A Redlands Coast mosquito mapping project has received international recognition, winning a 2020 GO SMART Award.
The joint project, between Redland City Council and global Taiwanese tech giant MiTAC, will design a dashboard to map Redlands Coast mosquito treatment areas.
Mayor Karen Williams said the Smart Pest Management – Mosquito Monitoring and Treatment project was designed to be an effective tool to help understand mosquito breeding patterns and the management of mosquito volumes.
“This innovative technology complements Council’s Mosquito Management Action Plan 2019-2024, which includes focusing on using the latest technology and equipment to increase surveillance and understanding of mosquito populations and locations across the city,” Cr Williams said.
“This data will allow Council to effectively target treatment at peak times and locations within the breeding process.
“The dashboard aims to provide a more targeted treatment program for Redlands Coast and reduce the time officers spend in isolated areas.”
Cr Williams said the Smart Pest Management tool would gather real-time tidal inundation information from Council’s sensor network and integrate it with MiTAC’s Cloud Platform.
“The resulting dashboard can then inform Council’s decisions on mosquito management,” Cr Williams said.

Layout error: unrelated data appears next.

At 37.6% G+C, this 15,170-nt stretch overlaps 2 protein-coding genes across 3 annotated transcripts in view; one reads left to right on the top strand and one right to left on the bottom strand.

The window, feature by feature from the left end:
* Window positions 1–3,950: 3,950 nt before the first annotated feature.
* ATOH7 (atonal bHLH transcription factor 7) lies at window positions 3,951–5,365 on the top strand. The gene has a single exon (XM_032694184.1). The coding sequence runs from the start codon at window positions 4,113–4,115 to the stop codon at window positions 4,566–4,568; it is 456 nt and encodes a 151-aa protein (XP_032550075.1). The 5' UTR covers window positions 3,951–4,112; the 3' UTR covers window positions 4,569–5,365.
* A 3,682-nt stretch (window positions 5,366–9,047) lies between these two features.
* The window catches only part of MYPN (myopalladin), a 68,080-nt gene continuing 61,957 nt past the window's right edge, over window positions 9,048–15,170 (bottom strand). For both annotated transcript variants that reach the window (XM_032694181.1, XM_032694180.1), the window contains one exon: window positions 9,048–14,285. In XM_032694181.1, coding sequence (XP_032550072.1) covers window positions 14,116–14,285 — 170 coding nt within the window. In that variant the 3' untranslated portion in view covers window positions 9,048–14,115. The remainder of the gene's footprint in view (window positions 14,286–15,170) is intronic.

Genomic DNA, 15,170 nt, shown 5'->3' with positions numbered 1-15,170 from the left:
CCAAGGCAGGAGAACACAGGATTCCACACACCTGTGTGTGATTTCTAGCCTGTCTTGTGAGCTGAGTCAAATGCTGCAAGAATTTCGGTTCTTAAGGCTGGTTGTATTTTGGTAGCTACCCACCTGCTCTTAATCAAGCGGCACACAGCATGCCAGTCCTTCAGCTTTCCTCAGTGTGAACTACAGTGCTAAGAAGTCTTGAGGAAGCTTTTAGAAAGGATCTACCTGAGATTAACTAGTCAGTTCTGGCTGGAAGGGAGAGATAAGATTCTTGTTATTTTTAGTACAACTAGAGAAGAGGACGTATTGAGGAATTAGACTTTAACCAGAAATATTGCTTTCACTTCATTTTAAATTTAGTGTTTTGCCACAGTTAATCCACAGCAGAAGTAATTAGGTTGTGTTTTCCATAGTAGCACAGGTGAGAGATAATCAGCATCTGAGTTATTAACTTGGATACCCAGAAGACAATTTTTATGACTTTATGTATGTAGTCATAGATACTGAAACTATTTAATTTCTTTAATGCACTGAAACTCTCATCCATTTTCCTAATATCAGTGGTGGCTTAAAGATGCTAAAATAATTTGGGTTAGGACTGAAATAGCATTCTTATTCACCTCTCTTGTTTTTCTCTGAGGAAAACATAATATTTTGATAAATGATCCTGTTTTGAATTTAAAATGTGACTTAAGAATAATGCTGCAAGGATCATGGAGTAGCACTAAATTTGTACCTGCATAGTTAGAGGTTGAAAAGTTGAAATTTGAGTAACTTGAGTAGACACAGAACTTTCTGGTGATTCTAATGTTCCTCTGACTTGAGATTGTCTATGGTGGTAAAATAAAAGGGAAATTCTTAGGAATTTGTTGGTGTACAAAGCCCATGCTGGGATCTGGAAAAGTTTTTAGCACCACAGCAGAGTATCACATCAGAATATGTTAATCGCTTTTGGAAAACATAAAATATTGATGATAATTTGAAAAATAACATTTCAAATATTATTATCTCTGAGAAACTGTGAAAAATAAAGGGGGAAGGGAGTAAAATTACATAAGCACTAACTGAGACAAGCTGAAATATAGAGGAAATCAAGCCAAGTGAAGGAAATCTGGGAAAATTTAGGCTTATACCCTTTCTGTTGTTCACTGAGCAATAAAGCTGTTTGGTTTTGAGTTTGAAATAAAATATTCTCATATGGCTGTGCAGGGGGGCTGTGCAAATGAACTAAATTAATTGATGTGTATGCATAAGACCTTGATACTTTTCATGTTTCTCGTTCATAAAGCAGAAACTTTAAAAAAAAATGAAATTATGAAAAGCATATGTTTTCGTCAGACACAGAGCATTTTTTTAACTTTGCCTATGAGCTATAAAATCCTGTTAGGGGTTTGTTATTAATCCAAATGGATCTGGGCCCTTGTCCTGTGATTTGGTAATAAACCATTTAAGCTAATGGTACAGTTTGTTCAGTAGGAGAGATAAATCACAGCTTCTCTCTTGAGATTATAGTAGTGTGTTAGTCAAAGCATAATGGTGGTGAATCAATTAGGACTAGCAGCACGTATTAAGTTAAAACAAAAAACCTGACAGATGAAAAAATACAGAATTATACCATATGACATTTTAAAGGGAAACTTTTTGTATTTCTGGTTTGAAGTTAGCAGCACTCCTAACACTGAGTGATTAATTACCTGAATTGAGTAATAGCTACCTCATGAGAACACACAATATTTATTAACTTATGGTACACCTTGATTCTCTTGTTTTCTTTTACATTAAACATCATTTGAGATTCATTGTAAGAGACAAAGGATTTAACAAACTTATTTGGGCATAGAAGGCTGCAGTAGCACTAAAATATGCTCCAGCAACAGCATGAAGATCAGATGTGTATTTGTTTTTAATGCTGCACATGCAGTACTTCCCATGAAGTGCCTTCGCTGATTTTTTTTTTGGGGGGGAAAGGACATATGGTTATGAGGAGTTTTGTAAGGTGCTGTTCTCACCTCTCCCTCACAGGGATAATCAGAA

“The project is currently in the proof-of-concept phase, incorporating 10 years of modelling.
“The proof-of-concept, if implemented, would allow the resulting mapping and data to target smaller isolated areas with drone mosquito treatment, possibly replacing quad bikes and amphibious vehicles.”
Regional Mosquito Management Group chairman Cr Paul Golle said the GO SMART award was recognition that Redland City Council was committed to treating mosquito breeding areas.
“The Redlands Coast environment is impacted by both freshwater and saltmarsh mosquito species,” Cr Golle said.
“Breeding areas are found across the entire Redlands Coast, including the Southern Moreton Bay Islands and smaller uninhabited islands.
“Mosquitoes pose a significant public health risk as they are able to transmit diseases such as Ross River virus, Barmah Forest virus and Kunjin.
“On average, each year the city treats 9500ha of breeding areas via ground and aerial applications, targeting mosquitoes in their larval form.
“Regular surveillance is also undertaken to monitor mosquito species and their activity levels.”
The GO SMART award followed a Local Government Association of Queensland delegation, which was led by Cr Williams, to the Smart Cities Mayoral Summit in Taipei in 2019.